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Club KPIs

Questions are the Key

You’ve heard the phrase “measure what matters,”  but how do you decide what really matters for your club? While the answer may vary from club to club, the goal is still the same—to identify a set of measures that can be used to accurately assess, manage and predict financial and operational performance. Deciding what to measure begins by figuring out what you need to know about your club. In Einstein’s words, you start by “determining the proper questions to ask.”

Through extensive study of club industry data, we have identified a set of key questions that correlate directly to the financial and operational health of a club and developed specific metrics and ratios that will answer those questions. The resulting standardized Executive Dashboard of Key Performance Indicators for the club industry establishes a common framework and common language for “measuring what matters.” The intent of the Executive Dashboard is to provide clubs with a properly focused set of metrics that help Boards concentrate on what does matter and, more importantly, keeps them from being distracted by what does not matter.

The Executive Dashboard identifies KPIs in five categories: Operating Finance KPIs; Capital Generation KPIs; Operational KPIs; Membership KPIs, and Debt KPIs. We’ll cover all five categories in a series of posts. This first installment will look at the four key questions and Key Performance Indicators related to Operating Finance.

Key Question #1
How much money is available to cover the club's fixed operating expenses?

KPI: Gross Profit (aka Available Cash)

Calculation: Membership Dues + (F&B Net = F&B Rev. – F&B Exp.) + (Rooms Net = Rooms Rev. – Rooms Exp.) + (Other Net = Other Op. Rev. – Other Op. Exp.) + (Golf Ops Rev. – (Golf Ops Exp. – Golf Ops Labor)) + (Yachting Net = Yachting Rev. – Yachting Exp.) + Ancillary Sports and Recreation Revenue

Relevance: The importance of understanding Available Cash cannot be overemphasized. Dues revenue is by far the dominating contributor to AC. A relatively high or low level of Available Cash is most often correlated to the mix of dues and food & beverage revenue. As in any business, lower gross profit (Available Cash) tends to result in a weaker operating bottom line, and higher gross profit (Available Cash) tends to result in a stronger operating bottom line.  Chart 1 below shows Available Cash for the median club in the CB database was $3.6M in fiscal year 2014.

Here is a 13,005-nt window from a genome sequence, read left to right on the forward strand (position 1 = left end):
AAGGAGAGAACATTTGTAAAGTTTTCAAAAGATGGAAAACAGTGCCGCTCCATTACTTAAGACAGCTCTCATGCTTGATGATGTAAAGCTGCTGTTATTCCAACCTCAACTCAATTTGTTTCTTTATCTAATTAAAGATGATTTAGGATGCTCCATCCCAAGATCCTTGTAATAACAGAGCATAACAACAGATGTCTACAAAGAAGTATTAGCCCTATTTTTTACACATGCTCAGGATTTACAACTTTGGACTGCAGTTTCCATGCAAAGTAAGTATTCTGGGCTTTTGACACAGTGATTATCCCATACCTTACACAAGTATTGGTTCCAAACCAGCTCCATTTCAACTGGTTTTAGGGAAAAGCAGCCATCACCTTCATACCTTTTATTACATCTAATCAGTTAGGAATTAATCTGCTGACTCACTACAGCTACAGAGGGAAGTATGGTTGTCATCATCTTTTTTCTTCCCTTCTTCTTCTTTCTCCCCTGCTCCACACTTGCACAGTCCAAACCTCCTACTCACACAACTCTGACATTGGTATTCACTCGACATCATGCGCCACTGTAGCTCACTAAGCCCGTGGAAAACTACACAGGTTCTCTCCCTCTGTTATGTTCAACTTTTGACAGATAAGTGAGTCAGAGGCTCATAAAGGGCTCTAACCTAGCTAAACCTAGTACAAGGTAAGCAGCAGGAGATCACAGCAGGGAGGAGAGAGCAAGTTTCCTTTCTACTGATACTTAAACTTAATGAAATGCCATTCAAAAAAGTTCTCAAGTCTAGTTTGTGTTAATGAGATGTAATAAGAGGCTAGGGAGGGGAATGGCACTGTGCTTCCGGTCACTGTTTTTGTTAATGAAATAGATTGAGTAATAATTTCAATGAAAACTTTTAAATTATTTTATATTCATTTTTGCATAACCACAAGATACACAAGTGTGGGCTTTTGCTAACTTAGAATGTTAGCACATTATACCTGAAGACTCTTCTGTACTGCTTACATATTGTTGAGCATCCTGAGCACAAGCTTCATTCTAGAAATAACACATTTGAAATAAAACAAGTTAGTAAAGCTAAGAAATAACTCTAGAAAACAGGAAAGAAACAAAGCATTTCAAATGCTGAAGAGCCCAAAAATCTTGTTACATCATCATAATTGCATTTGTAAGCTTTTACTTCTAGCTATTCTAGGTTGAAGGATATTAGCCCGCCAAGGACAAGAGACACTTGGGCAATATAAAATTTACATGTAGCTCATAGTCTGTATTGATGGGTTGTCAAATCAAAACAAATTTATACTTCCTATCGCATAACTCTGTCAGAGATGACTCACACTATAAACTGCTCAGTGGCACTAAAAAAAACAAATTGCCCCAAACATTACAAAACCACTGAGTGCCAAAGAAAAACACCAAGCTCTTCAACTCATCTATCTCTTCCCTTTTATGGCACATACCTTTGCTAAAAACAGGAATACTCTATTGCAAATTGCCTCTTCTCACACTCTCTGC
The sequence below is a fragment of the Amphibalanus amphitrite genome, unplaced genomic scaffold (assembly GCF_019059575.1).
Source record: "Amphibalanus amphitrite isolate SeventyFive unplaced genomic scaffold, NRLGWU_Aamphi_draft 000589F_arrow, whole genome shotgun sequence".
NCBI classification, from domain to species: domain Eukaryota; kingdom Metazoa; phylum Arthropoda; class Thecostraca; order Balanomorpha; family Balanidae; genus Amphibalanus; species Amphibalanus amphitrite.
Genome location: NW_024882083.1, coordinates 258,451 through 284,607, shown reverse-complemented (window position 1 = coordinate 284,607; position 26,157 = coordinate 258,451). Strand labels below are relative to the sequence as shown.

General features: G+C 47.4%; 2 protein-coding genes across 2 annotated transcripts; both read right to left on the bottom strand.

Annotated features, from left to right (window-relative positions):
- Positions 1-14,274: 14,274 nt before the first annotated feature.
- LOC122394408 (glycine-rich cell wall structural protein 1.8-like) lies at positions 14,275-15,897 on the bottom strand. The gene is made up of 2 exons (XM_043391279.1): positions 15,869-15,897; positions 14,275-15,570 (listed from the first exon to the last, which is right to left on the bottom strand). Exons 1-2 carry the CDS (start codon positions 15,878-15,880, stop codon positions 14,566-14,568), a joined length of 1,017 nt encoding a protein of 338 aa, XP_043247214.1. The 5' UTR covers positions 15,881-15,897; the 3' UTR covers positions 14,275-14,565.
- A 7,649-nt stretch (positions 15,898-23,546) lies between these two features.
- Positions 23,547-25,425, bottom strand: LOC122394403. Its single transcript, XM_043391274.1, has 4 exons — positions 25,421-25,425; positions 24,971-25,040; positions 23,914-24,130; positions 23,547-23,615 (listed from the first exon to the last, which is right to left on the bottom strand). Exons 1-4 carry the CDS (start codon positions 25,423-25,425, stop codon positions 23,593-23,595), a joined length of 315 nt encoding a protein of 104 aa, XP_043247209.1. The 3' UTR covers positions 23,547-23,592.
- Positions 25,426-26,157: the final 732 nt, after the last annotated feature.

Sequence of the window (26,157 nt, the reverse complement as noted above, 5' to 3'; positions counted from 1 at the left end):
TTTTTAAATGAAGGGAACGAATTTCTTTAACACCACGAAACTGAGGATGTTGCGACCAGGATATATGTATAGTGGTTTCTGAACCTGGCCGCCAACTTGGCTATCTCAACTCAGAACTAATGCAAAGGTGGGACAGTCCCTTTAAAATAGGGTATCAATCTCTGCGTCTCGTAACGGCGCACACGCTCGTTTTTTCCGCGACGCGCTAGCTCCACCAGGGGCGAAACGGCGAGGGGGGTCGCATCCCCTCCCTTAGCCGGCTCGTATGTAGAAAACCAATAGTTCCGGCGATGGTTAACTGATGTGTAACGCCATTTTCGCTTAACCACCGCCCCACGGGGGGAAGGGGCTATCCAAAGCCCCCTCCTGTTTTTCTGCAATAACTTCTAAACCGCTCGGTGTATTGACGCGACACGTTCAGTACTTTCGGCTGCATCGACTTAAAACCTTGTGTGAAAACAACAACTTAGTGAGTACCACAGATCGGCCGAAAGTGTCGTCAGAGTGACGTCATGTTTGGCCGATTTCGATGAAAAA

(Click to enlarge)Gross Profit private club

Key Question #2
Does our revenue mix produce adequate margin?

KPI: Gross Margin (Available Cash to Operating Revenue Ratio) 

Calculation: Available Cash Ratio = Available Cash/Operating Revenue

Relevance: Variation in the AC Ratio can usually be explained by observing the mix of dues revenue and F&B revenue. Clubs with a high AC ratio tend to have a larger proportion of operating revenue from dues and lower proportion from F&B. Clubs with lower AC Ratios have the opposite mix and those clubs typically struggle to achieve operating breakeven (see Net Available Cash below) because there is not enough Available Cash to cover fixed expenses. By itself, a lower AC Ratio does not necessarily identify a problem, but coupled with a negative Net Available Cash it is likely indicative of a weak dues engine. Chart 2 below shows the median ratio for all clubs in the CB database was 59 percent fiscal year 2014.

(Click to enlarge)gross margin private club

Key Question #3
Is the dues component of our revenue suitable?

KPI: Membership Dues to Revenue Ratio

Calculation: Membership Dues Ratio = Membership Dues/Operating Revenue

Relevance: Dues revenue is THE financial driver in clubs and this KPI assesses what proportion of your club’s operating revenue is driven by dues (a club’s most profitable revenue). A low Membership Dues ratio cannot be ignored and deserves intense focus. A low MD Ratio often occurs where member counts (FMEs) are low and/or dues per member are low. Chart 3 below shows the median MD Ratio was 49 percent for all clubs in the CB database in fiscal year 2014.

(Click to enlarge)
dues revenue private club

Key Question #4
Do we produce enough money to fund operations? Do operations draw money from or produce money for capital?

KPI: Operating Bottom Line (Net Available Cash)

Calculation: Net Available Cash = Available Cash – Course Maintenance Expense – G&A Expenses – Building Maintenance and Operation Expense – Sports and Recreation Expense – Golf Operations Labor – Fixed Charges (Fixed operating expenses exclude any expenses related to leases which are considered a capital expense.)

Relevance:  Ideally, Net Available Cash will be break-even or positive since any deficits must be covered by subsidies that flow from the capital side of the ledger. Nearly 80 percent of a club’s Available Cash comes from dues revenue, so a negative result in Net AC is often the result of dues revenue being too low to support expenditures. Another possible cause is that fixed expenses are too high. The key is to understand the operating bottom line result as it stands, without any shifting of capital income. Chart 1 above shows median Net Available Cash for all clubs in the CB database was $53K for fiscal year 2014.

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The Executive Dashboard identifies KPIs in five categories: Operating Finance KPIs; Capital Generation KPIs; Operational KPIs; Membership KPIs, and Debt KPIs. We’ll cover all five categories in this series. NEXT IN THE SERIES: CAPITAL KPIs